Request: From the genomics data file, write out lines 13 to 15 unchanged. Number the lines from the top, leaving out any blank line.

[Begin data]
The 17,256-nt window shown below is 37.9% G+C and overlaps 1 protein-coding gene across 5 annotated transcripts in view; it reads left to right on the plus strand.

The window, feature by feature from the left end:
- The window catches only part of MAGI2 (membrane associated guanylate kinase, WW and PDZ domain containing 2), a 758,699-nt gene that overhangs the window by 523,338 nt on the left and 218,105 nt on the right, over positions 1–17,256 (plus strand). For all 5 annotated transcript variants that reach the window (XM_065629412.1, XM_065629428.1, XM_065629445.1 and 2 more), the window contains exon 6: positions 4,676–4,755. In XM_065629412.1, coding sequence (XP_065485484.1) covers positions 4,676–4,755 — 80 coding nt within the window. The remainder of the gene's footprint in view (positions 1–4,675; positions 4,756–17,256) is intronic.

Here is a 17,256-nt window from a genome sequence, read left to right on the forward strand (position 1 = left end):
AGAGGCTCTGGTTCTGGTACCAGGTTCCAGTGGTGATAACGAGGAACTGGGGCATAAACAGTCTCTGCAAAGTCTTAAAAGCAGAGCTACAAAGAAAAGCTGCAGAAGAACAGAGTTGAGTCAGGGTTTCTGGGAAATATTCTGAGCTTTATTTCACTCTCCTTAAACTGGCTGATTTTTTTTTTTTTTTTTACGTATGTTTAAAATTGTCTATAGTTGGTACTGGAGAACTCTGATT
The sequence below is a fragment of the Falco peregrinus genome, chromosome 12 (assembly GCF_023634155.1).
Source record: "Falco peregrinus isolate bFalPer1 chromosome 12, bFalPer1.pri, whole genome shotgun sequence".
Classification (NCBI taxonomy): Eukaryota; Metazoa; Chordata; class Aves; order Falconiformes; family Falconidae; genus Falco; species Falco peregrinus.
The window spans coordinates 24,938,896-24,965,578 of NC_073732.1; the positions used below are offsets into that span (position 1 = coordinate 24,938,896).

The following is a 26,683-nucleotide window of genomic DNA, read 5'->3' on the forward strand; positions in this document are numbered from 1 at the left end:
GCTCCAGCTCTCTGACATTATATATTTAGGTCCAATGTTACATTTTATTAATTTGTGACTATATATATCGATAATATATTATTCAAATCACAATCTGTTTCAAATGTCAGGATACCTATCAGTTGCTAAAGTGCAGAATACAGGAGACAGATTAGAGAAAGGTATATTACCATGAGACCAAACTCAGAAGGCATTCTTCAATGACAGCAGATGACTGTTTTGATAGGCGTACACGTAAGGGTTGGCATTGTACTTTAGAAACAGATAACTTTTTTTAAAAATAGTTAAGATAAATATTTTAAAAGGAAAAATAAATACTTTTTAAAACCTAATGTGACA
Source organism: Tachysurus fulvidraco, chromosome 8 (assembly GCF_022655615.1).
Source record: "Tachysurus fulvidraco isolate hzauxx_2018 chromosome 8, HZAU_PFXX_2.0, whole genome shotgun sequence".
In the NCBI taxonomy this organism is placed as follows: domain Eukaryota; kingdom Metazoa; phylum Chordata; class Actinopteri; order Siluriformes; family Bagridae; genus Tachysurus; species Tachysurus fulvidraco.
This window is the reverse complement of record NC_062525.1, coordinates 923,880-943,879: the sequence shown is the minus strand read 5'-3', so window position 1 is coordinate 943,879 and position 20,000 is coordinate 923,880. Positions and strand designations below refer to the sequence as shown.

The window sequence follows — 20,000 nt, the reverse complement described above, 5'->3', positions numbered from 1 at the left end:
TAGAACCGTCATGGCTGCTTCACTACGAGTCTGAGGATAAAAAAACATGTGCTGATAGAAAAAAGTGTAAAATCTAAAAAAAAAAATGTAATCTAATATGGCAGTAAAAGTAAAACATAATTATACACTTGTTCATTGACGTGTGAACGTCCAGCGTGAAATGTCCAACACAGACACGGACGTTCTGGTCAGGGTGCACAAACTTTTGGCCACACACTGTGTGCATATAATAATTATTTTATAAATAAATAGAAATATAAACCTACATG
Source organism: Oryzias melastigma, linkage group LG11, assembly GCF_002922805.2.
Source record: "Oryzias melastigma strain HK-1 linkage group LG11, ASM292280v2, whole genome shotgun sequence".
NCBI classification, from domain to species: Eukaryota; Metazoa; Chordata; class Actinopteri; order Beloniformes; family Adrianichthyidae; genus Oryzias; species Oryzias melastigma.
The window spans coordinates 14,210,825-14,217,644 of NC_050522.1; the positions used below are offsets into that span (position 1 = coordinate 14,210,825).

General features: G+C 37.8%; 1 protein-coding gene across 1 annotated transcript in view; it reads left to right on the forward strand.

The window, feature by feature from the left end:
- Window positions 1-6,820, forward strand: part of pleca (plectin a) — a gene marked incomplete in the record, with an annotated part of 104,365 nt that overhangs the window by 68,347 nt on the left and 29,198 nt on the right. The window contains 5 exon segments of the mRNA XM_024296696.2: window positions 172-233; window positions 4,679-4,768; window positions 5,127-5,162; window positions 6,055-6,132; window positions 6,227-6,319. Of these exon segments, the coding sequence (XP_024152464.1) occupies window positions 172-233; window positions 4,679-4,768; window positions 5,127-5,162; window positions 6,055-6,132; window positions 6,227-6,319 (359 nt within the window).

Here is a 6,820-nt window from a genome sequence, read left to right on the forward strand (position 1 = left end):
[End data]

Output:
Source record: "Tachysurus fulvidraco isolate hzauxx_2018 chromosome 8, HZAU_PFXX_2.0, whole genome shotgun sequence".
In the NCBI taxonomy this organism is placed as follows: domain Eukaryota; kingdom Metazoa; phylum Chordata; class Actinopteri; order Siluriformes; family Bagridae; genus Tachysurus; species Tachysurus fulvidraco.
This window is the reverse complement of record NC_062525.1, coordinates 923,880-943,879: the sequence shown is the minus strand read 5'-3', so window position 1 is coordinate 943,879 and position 20,000 is coordinate 923,880. Positions and strand designations below refer to the sequence as shown.